It was the worst of times. It was the worst of times.
Or so it seems lately in our country. Covid-19. Police brutality. The recession. And, in case anyone has forgotten, the climate keeps changing faster and faster. The temperature reached nearly 101 degrees Fahrenheit in Siberia last week, inside the Arctic Circle. That just flat out scares me.
And, like most of you, CCAN has been very busy on many fronts this spring and summer. In April, thanks to a Zoom comedy show, we raised nearly $3,000 for the Capital Area Food Bank. In June, we joined the Movement for Black Lives to fight against runaway police budgets and abuse against Black and Brown communities. And all the while we’ve maintained the fight against climate change in the Chesapeake region and nationwide while protecting our staff through work-at-home practices and safe protesting in the streets.
But here’s the thing: The only long-term solution to all of these problems is to elect competent leaders at the polls. And, you may have heard, there’s an election coming up in November – the most important in our lives. Which is why our sister organization, CCAN Action Fund, has launched a campaign to fight voter suppression everywhere and get everyone to vote. Won’t you join us by signing the “Fight to Vote” pledge?
Meanwhile, again, we’ve been busy on the climate front. In Virginia, we worked with an incredible coalition to help pass the Clean Economy Act, a bill that sets the state on a pathway toward 100% clean electricity while mandating the shutdown of all the states dirty fossil fuel power plants.
In Maryland, we’ve joined wind and solar advocates in asking the Public Service Commission to speed up development of offshore wind farms, land-based wind, and utility-scale solar projects. We were pleased when the PSC voted in June to approve the long-delayed Dan’s Mountain wind farm in Western Maryland. Now the commission must do more, especially for solar power.
Finally, in DC, we cheered on the filing of a historic lawsuit. On June 23rd, the Attorney General of the District of Columbia Karl Racine filed a consumer protection suit against ExxonMobil and several other oil giants. The suit demands the oil companies financially compensate DC residents for the harmful climate change impacts already underway. The flooding and heatwaves we’re seeing now were effectively created by decades of tobacco-like denial of the science on the part of the polluters. Similar cases have been filed nationwide. The tide is turning. We’ll keep you posted.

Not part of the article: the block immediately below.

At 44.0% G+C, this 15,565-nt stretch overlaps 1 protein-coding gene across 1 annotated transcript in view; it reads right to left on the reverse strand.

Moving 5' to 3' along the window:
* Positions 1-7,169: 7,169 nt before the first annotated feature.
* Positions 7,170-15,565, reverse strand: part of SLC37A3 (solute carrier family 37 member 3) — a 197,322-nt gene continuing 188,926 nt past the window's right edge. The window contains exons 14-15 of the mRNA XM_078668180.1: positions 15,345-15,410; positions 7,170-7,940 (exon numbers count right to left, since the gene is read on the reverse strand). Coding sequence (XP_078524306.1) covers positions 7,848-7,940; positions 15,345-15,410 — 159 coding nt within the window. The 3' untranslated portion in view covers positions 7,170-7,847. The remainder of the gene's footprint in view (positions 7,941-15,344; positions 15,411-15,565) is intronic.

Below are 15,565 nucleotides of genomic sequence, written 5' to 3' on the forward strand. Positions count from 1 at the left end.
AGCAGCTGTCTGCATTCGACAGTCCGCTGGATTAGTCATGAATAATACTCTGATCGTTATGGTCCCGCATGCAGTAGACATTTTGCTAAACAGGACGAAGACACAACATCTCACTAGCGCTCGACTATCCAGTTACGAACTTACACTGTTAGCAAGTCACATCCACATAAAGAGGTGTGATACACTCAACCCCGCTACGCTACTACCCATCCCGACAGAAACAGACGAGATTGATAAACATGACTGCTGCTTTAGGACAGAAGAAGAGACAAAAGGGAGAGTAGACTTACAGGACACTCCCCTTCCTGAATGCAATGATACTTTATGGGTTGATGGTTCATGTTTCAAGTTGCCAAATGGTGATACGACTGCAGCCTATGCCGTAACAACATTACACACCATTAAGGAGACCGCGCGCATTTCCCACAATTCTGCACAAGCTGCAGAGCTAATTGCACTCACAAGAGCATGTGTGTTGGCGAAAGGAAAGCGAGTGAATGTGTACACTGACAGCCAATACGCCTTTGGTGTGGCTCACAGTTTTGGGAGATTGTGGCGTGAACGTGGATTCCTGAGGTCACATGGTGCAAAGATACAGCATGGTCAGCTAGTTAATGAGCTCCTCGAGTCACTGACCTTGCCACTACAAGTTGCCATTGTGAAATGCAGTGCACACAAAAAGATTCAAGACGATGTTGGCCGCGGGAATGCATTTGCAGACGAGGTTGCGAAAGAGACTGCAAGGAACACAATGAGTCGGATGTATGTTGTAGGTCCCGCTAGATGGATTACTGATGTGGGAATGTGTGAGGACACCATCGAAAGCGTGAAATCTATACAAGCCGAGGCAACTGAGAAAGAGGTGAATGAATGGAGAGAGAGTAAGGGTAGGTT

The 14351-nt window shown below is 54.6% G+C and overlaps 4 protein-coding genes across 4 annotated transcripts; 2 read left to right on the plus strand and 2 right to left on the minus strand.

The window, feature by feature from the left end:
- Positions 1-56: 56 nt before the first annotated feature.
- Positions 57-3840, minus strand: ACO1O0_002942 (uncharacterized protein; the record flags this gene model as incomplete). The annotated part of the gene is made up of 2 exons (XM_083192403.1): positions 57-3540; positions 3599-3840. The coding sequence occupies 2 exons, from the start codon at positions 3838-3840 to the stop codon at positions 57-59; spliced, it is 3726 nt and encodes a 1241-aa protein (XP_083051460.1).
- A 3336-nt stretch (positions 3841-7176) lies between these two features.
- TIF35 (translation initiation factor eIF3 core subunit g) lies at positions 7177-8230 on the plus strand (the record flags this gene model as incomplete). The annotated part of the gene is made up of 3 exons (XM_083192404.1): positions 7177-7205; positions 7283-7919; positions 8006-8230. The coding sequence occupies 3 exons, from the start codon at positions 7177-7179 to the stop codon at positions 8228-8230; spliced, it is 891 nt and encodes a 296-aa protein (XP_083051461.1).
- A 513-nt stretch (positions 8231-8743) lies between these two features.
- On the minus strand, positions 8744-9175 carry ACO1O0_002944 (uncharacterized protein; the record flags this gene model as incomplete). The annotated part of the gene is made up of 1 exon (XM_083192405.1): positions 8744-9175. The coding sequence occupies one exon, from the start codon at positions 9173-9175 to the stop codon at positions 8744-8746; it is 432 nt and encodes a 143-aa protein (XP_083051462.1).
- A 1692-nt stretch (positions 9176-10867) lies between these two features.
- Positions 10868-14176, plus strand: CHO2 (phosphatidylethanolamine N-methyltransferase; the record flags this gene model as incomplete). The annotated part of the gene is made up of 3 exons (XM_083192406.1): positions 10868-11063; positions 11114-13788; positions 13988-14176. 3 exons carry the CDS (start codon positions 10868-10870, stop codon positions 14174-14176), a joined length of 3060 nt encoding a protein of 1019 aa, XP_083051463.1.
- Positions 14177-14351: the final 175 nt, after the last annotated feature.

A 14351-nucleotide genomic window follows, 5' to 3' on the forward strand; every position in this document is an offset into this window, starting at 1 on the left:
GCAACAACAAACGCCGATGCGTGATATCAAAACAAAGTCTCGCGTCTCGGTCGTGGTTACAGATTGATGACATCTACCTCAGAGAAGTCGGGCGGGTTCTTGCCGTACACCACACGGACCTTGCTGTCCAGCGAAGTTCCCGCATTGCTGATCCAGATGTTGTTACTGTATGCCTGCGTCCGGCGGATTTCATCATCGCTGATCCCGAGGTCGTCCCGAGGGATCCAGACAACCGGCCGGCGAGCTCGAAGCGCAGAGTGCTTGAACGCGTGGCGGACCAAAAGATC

And before I go, I want to give a shout out to a new book by former CCAN employee and climate legend Ted Glick. His book “Burglar for Peace” chronicles his dramatic efforts during the Vietnam War to destroy selective service draft records, including his own draft card, and the subsequent trials and time in prison he spent for this righteous activism. It’s an amazing read with lessons for modern-day activists fighting against the violence of climate change and for the peace of clean power. Check it out.
I used to be a globe-hopping environmental activist. I went to climate change conferences in Montreal and Copenhagen. I travelled regionally, too, to Richmond and Annapolis, to harangue legislators. The travel made me part of the pollution problem, of course. But I bought “carbon offsets” to compensate, saving Amazon rainforests.
Now, like you, I’m quarantined. On the 50th anniversary of Earth Month, I occupy a roughly 10-square-block universe around my house. Yet I’ve discovered four new activities that give me the power to act locally – and I mean inside my house and neighborhood – while keeping global climate change at the center of my activist life.
So cue the drum roll. Here’s a summary of four cool activities I’m taking this Earth Month, followed by more details below. 1) I’m saving hundreds of local trees with my bare hands; 2) I’m writing hundreds of letters to out-of-state swing voters; 3) I’m riding a bike to protest Big Oil companies; and 4) – perhaps most important – I’m laughing a lot. I seek out laughter more than ever. My comedian friend Robert Mac reminds me that jokes can go viral too and that laughter is contagious. So we’re organizing the first-ever zoom comedy show to celebrate Earth Month and support a local food bank. Buy tickets here.
Now, in more depth, here are the four things that keep me sane and busy – and that might help you too:
EARTH MONTH ACTION #1: Saving hundreds of trees in my neighborhood – Every day I keep at least one tree, and sometimes as many as ten, from falling to the ground, decomposing, and making global warming worse.
It began with the biggest tree in my neighborhood, about 10 blocks from my house. That tree is at least 150 years old, a tulip poplar. I first noticed it from atop a high-rise office building where I live in Takoma Park, MD. The tree hovered in the distance, twice as tall as the rest of the urban canopy in my neighborhood, which overlaps Maryland and Washington, DC. It’s a magical tree, a giant at least 90 feet tall.
I set off one recent morning to see the tree up close. I take more walks in this world of social distancing. When I arrived at the corner of 6th and Butternut Streets, NW, I was both amazed and horrified. The tree’s trunk – 14 feet in circumference – was supporting a vast network of titanic branches shading much of the block.
But then I noticed the tragedy. The tree was being strangled to death. Half of its massive, godlike body was covered in, and choking from, English Ivy.